The AFD devices whether they are a Teflon(R) pad or a sliding metal piece with the anti-friction piece buried as in the Marker, came about mainly because of downward pressure of the boot onto the ski during a fall. Yes, it does help unstick a boot from an icy binding, but the main purpose was this downward pressure which happens sometimes.

It was found that during a fall there smoetimes can be such tremendous pressure of the boot to ski that even when the bindings released your foot would stay right on the ski and you'd break an ankle or leg anyway!

Along came Lipe Sliders. This was a metal piece with a rubber band which moved arouind the metal. Once in awhile you would vasoline the under side of the band. I had these for awhile since I noticed the Teflon pads would get dirty with mud and blood, and beer from the parking lot. (We're not supposed to walk through the lot with our boots on..... but we do!)
BTW- lifters are great, but they tend to be a bit slower from edge to edge. I've seen racers without them for a slalom race and with them for GS and dH. Just don't go cranking your bindings clear up to 12 because you are racing. Be exacting and honest about your weight, height, and age when they mount your bindings. Most likely choose III skier on the form since you are racing.

Life's a pain... then you nap. Cat philosphy
post #4 of 23
Thread Starter 
wow, you guys rock. thanks so much for the info, it really does help. I know only Marker m9.2s, I have them on my all-mountains...(BanditXs) and those + an excellent ski technician have saved my a, well, knees, more than once. any feedback on GS skis? Im leaning (need to demo) toward rossi 9xs...cant wait to see the 2002 stuff...
post #5 of 23
Some more basic info.

Lifters. Depending on the events you plan to enter, you may want a "race plate" rather than the generic plastic lifters that come with a lot of bindings. The reason is that the spacer material between the ski and metal race plate that the binding screws to, is made of rubber, which will dampen vibrations under your feet at higher speeds, giving you more control, less likelyhood of pre-releasing, and be less fatiguing. They also allow the binding and lifter to "float" better on the ski, so that the ski bends in it's natural arc better. If a binding does not float, the ski will not bend between the bindings, because the boot keeps the heel and toe pieces at a set distance, and the ski can't bend, creating a flat spot in the ski when bent, and messing with the ski's carving ability. Warning; real, after-market, race plates such as DerbyFlex (D-Flex) and EPBs, can be expensive.

As for bindings, the cheap bindings won't float. Some, such as the Marker Select Control and others, have an adjustment to control the amount of float. Most upper end bindings will float. Some skis come with built-in lifters that float. Some even provide dampening. But usually only top-of-the-line race skis.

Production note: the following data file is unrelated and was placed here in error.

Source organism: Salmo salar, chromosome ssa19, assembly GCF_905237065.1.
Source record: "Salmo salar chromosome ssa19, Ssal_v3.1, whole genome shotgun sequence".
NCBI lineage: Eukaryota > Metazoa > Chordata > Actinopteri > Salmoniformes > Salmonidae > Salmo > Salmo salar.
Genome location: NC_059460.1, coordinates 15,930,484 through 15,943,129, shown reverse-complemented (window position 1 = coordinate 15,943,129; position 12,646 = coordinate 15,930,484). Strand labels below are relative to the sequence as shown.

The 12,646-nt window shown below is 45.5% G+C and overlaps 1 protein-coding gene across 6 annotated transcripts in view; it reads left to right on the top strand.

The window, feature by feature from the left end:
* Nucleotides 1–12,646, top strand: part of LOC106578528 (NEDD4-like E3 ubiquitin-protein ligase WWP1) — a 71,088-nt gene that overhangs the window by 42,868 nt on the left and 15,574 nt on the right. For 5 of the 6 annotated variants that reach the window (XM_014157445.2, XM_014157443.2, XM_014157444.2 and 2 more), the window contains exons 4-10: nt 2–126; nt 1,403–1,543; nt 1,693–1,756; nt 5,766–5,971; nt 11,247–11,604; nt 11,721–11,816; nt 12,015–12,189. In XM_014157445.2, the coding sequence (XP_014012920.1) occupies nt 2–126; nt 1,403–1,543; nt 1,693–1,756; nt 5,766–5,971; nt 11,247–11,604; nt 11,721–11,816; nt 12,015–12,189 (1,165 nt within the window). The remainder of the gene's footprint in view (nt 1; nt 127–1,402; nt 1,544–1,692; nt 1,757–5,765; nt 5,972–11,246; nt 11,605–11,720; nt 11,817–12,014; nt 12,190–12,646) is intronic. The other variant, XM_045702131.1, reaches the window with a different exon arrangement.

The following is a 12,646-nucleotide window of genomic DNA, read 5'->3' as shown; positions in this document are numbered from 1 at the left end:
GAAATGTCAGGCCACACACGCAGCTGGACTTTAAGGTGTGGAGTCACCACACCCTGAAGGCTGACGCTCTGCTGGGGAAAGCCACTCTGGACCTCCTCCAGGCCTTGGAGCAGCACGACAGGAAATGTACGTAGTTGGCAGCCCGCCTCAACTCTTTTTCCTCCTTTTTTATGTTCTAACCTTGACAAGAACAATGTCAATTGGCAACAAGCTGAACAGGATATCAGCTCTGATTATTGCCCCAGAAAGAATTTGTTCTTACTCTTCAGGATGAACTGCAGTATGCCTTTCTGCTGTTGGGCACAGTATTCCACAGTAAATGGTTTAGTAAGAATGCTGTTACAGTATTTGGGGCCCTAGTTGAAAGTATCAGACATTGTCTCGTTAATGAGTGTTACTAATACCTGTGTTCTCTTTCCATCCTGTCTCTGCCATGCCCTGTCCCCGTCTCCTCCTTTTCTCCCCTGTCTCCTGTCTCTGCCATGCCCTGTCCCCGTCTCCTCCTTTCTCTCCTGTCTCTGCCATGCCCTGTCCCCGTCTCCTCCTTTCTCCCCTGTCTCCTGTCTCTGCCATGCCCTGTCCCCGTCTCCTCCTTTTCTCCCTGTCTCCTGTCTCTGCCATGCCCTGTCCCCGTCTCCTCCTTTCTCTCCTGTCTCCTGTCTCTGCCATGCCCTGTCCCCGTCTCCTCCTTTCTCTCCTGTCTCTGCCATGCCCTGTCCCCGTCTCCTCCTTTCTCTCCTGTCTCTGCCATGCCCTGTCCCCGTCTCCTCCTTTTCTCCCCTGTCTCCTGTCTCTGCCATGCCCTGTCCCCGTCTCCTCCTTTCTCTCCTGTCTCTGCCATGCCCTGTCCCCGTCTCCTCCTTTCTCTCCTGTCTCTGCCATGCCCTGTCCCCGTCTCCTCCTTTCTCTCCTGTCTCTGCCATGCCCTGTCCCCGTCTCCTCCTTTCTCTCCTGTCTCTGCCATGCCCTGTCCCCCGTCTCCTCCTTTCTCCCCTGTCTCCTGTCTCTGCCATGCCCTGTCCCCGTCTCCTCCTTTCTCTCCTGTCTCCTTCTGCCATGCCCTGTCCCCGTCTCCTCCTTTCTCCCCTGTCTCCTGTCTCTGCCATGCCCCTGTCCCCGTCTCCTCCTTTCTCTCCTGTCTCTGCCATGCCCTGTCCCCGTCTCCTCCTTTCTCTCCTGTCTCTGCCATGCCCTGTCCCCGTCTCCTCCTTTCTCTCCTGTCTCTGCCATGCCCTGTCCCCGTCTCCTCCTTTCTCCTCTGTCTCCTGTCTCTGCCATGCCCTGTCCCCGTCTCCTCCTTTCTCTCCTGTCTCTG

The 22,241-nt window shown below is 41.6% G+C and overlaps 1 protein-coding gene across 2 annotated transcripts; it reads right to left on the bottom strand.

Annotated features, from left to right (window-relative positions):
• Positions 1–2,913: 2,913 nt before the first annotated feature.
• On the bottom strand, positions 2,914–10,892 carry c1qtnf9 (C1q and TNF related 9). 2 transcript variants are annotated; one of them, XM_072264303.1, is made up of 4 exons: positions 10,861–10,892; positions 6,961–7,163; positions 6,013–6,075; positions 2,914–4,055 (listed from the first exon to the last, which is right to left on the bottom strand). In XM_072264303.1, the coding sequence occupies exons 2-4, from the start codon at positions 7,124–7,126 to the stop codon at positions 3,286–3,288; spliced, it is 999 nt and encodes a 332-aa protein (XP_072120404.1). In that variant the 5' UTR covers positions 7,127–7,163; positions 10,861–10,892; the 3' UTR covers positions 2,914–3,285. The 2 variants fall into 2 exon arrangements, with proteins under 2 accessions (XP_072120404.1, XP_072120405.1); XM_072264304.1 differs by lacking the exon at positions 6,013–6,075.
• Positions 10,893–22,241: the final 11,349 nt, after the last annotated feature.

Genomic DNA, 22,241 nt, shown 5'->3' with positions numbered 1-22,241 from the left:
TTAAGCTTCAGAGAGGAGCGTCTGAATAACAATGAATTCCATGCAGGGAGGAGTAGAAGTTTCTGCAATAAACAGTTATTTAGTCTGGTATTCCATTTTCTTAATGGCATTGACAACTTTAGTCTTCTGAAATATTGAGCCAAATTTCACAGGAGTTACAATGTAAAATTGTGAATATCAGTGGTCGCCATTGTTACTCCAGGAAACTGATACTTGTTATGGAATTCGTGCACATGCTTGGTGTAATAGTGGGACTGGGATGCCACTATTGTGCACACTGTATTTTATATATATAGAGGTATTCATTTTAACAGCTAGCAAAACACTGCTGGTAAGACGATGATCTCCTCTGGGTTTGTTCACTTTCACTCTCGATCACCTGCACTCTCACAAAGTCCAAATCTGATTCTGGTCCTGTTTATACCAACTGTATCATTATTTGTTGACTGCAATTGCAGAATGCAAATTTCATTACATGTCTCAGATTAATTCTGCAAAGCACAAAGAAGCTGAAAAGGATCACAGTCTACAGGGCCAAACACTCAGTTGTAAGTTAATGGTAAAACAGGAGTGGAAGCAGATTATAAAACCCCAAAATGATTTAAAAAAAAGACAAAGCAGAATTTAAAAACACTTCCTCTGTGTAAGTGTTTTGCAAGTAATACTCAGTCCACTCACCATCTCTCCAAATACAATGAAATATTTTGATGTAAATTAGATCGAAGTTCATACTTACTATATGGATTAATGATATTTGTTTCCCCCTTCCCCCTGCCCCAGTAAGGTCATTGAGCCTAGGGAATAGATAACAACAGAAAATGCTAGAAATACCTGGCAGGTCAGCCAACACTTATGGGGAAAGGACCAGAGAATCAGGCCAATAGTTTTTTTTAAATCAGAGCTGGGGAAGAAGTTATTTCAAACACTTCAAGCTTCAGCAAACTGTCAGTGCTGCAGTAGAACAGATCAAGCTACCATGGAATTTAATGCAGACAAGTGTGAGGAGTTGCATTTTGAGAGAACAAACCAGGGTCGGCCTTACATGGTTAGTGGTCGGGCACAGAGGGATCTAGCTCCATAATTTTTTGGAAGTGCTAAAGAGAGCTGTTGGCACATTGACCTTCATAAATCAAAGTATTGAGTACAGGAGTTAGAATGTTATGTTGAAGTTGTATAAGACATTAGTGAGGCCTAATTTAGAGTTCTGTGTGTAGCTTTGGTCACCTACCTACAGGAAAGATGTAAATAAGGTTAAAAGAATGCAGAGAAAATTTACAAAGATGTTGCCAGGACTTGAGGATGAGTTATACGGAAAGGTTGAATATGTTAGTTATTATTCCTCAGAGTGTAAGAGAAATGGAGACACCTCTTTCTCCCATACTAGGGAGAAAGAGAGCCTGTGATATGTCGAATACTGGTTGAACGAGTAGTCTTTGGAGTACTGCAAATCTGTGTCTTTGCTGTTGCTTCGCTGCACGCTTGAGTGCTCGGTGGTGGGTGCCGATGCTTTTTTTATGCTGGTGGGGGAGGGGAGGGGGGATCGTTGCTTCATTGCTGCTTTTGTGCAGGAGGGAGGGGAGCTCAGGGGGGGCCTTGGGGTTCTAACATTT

Some bindings, such as the Look Pivot, Rossi (I think it's the Axial - the one with the rotating heel piece, looks identical to the Look Pivot), and the Marker Rotomat (MR and MRR), allow the leg to twist under the ankle joint/tibia, when you twist out of the toe, making the release more consistant and safer. The other advantage is that the release of the toe can't be affected by ice/snow build up between the heel binding and boot, or by worn/torn-up boot soles because the boot doesn't need to slide under the heel binding.

A lot of people complain about pre-releasing with Markers, but that is usually due to improper forward pressure adjustment. Their long return-to-center allows for less chance of pre-release due to vibration as long as they are set properly to your boot.

I used to be a big fan of Marker, and that was all I ever bought. But then I got hooked up with Look (identical to Rossi), and have been really impressed with the product quality, reliablilty and safety. I put my wife on Look and Marker, and I have to pay the same for either.
post #6 of 23
JohnH- I do tech work at Gart as well as sell. I might have this wrong but remember a few years ago when we saw Tyrolia bindings on Head skis on Heads web page? (I think it was Head/Tyrolia.) Did Head buy Tyrolia? Now there are Head bindings. They look exactly like Tyrolias. If it weren't Head/Tyrolia it's another two companies, maybe Rossi and Tyrolia. Who was it?

Life's a pain... then you nap. Cat philosphy
post #7 of 23
You mentioned you work at a shop. Which release system for testing do you use? I'm just curious. I was watching the tech that does my ski tests when I had my "new" replacement salomons (warr for stress cracks) Cool system. huge bars and a recording torque wrench and a "fake foot" to put in the boot.
post #8 of 23
JYD (jyarddog),

Originally Head was an AMF company. They made everything from bowling balls to fishing boats - I kid you not. I think head got sold to Tyrollia. Before that, Tyrollia made skis. Then they either put the Head name on their skis, or they kept making Head skis and stopped making Tyrollia skis. If there are Head bindings out now (which I have never heard of), they are most likely Tyrollias with a new paint job. Tyrollias market share, as I recall from a while ago, was not very good because of the problems they had in the mid to late 80s and early 90s, when their plastic toe pieces had problems (like falling apart). So maybe they have started putting Head lables on them to see if it helps sell product.

Isn't one of the guys here a shop owner? (Phil maybe?) He'd know better.
post #9 of 23
> Originally Head was an AMF company.